When it comes to breathtaking landscapes, England, Scotland, Wales, and Northern Ireland definitely deliver. Even though most visitors come to the UK for its bustling cities – be it London, Edinburgh, Manchester, or Oxford, there’s plenty of natural attractions and magical places to visit in the UK as well.
Britain may be small, but it’s a surprisingly green island, full of lush valleys, picturesque mountains, idyllic forest creeks, and dazzling lakes. UK’s dramatic coastline will also appeal to nature-enthusiasts: stretching for 11,000 miles, it’s great for hiking and soaking up the views.
15 Magical Places to Visit in the UK
It would be an insuperable task to list all of the stunning natural sights the UK has to offer. But we’ve gathered some of the essentials: here are 15 magical places you cannot miss.
1) The Seven Sisters, Sussex, England
Perched on the south coast of England, the Seven Sisters are a series of chalk cliffs, and one of the most beautiful places in the UK. Created by erosion, these cliffs peak and dip along the shoreline, making seven hills in total, each individually named.
The cliffs are situated in the Seven Sisters Country Park which is part of the South Downs National Park. It is easily accessible from Brighton (~40 minutes away), and about a two-hour drive from London.
There are a few ways to appreciate the beauty of the Seven Sisters. To see it from above, you can take a 7,5-mile long Country Park Trail that leads along the edge of the cliffs. To grasp the best postcard-view from further away, head to Seaford Head, or to the Birling Gap beach.
Visit the South Downs National park’s website for more info: www.southdowns.gov.uk.
2) Durdle Door, Dorset, England
The iconic Durdle Door is a natural limestone arch that has formed over millions of years as the sea waves slowly eroded the rock. Located in Dorset, it is part of the Jurassic Coast and a UNESCO World Heritage Site where some of England’s first dinosaur fossils were found. Actually, some claim that the arch itself looks like a dinosaur rising from the sea!
There’s a beautiful shingle beach just beside the Dundle Door – the access is through the Durdle Door Holiday Park. You can either chill at the beach or hike along the coast: just a 30-min walk east will take you to the picturesque Lulworth Cove. Another great way to enjoy the arch is with a kayaking tour.
Find out more about visiting Durdle Door: visit-dorset.com.
3) Henrhyd Falls, Powys, Wales
Tucked away on the western edge of the Brecon Beacons mountain range, Henrhyd Falls is the highest waterfall (90 ft.) in South Wales, and one of the most magical places to visit in the UK. The thundering sounds of the cascading falls create quite a stark contrast with the serenity and tranquility of the surrounding Graig Llech Woods.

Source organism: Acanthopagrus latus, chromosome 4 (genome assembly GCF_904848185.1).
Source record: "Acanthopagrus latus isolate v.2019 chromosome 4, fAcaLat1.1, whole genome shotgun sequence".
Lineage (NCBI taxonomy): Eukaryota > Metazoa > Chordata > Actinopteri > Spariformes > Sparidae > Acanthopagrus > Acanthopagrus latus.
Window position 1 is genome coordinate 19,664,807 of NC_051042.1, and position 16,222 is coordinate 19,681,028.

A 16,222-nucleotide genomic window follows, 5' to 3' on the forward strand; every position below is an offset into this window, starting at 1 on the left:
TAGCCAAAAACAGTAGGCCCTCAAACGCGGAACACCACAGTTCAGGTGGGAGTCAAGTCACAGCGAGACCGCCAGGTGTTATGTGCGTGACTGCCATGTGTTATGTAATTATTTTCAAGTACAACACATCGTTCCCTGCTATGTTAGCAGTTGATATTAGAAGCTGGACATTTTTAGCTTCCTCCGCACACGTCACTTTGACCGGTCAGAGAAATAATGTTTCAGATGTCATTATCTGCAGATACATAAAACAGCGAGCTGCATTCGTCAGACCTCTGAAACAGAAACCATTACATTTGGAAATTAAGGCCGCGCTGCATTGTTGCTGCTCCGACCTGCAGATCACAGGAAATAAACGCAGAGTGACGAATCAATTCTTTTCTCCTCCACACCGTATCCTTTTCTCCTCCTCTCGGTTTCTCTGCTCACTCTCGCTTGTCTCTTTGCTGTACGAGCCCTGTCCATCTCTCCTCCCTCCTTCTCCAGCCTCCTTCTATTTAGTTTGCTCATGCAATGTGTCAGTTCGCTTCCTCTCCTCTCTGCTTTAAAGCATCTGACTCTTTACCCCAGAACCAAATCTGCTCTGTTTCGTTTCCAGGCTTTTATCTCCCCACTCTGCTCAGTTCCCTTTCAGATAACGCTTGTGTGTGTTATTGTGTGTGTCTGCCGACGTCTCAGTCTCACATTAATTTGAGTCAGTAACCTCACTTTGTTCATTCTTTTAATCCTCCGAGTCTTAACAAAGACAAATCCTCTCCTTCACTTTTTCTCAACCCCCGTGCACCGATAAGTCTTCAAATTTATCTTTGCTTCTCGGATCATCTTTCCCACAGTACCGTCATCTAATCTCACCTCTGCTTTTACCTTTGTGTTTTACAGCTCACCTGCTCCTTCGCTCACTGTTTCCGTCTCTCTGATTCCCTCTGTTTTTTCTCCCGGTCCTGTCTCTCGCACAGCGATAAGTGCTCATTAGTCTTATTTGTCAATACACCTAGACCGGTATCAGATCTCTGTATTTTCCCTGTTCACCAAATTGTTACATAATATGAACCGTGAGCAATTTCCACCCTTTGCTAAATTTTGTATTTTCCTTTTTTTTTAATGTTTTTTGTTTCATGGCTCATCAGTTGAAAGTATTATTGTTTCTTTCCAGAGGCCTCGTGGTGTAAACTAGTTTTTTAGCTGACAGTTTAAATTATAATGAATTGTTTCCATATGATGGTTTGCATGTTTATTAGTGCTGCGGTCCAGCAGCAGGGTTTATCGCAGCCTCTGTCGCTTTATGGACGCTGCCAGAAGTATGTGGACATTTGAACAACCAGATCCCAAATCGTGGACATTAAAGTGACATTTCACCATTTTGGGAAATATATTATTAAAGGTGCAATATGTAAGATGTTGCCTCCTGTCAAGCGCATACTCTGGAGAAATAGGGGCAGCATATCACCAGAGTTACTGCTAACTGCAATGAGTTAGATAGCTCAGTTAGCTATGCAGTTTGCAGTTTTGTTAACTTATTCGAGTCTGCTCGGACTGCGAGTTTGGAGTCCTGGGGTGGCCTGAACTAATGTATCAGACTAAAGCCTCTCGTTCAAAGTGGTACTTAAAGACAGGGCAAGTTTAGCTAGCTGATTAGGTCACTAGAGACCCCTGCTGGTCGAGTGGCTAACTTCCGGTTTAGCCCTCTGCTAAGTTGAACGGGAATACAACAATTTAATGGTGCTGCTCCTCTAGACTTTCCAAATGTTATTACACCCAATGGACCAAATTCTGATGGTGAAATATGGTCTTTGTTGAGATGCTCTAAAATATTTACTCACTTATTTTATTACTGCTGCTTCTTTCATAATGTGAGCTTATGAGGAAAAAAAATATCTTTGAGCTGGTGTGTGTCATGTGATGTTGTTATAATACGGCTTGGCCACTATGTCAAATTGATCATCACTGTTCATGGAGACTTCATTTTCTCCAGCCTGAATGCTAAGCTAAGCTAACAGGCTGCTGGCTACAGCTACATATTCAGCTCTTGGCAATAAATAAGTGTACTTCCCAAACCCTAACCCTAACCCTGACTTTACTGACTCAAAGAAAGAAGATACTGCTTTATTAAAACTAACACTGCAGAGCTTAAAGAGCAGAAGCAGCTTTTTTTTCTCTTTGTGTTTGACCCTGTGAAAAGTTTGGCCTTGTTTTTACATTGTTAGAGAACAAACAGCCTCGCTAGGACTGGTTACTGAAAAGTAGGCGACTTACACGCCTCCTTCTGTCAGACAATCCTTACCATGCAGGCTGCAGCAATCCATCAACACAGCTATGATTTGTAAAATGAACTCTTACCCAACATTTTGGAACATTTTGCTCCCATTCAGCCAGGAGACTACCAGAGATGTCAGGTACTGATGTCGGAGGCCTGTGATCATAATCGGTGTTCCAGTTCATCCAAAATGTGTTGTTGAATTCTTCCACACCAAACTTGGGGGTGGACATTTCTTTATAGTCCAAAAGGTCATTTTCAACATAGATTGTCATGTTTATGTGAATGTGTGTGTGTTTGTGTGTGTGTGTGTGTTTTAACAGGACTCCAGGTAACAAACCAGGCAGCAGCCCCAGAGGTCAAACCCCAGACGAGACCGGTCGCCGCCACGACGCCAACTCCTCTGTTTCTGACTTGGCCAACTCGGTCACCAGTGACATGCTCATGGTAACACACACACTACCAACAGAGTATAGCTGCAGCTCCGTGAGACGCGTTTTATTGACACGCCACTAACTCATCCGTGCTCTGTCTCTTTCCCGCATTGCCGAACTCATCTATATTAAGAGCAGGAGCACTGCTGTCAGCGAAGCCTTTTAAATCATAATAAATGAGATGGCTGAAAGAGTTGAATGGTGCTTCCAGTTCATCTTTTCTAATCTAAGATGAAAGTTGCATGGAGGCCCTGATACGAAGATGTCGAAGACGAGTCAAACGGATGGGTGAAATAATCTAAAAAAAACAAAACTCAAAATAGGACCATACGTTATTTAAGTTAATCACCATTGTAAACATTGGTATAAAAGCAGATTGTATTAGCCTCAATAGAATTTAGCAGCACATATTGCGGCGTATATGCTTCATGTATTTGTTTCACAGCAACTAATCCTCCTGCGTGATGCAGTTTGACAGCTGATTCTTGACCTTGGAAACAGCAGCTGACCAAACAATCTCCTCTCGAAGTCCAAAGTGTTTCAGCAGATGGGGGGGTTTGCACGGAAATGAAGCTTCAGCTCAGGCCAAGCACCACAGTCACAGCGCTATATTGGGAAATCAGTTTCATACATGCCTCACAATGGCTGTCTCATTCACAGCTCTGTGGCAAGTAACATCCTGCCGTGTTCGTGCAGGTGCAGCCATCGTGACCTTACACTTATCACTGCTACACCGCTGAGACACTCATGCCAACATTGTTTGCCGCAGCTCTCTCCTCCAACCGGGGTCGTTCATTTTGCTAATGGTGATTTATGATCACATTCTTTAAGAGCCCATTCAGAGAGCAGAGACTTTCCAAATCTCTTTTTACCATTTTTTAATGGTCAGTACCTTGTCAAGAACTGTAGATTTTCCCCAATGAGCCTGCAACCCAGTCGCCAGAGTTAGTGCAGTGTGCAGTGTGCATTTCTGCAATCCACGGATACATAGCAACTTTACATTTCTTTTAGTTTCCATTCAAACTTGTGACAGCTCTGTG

Henrhyd is a short walk away from the Brecon Beacons National Park carpark. After visiting the fall, you can also climb the Farewell Rock that is just behind it, and walk down the Nant Llech valley, admiring the views and the wildlife. The whole National Park is just a true paradise for outdoor enthusiasts.
Find out more about visiting Henrhyd Falls: www.nationaltrust.org.uk
4) Loch Awe, Argyll and Bute, Scotland
Loch Awe is the longest and third largest freshwater loch (Scottish word for “lake”) in Scotland. Located in the awe-inspiring (hence the name!) Scottish Highlands, and still relatively unexplored, it offers picture-perfect views and some of the best trout fishing in the country.
There are lots of hiking trails to enjoy in the area, with rivers, waterfalls, forests, and oak woods to be discovered. Head to the northwest end of the loch to visit the village of Lochawe, home to baronial-style St. Conan’s Chapel, built in 1883. The magical 15th-century Kilchurn Castle is also nearby and can be seen across the lake.
More suggestions on what to do around Loch Awe: loch-awe.com
5) Cheddar Gorge, Somerset, England
One of the most beautiful places in the UK, Cheddar is England’s deepest gorge, with its craggy cliffs reaching the height of 450 feet. Formed over a million years ago, this natural wonder provides visitors with jaw-dropping views as well as some interesting ancient history lessons.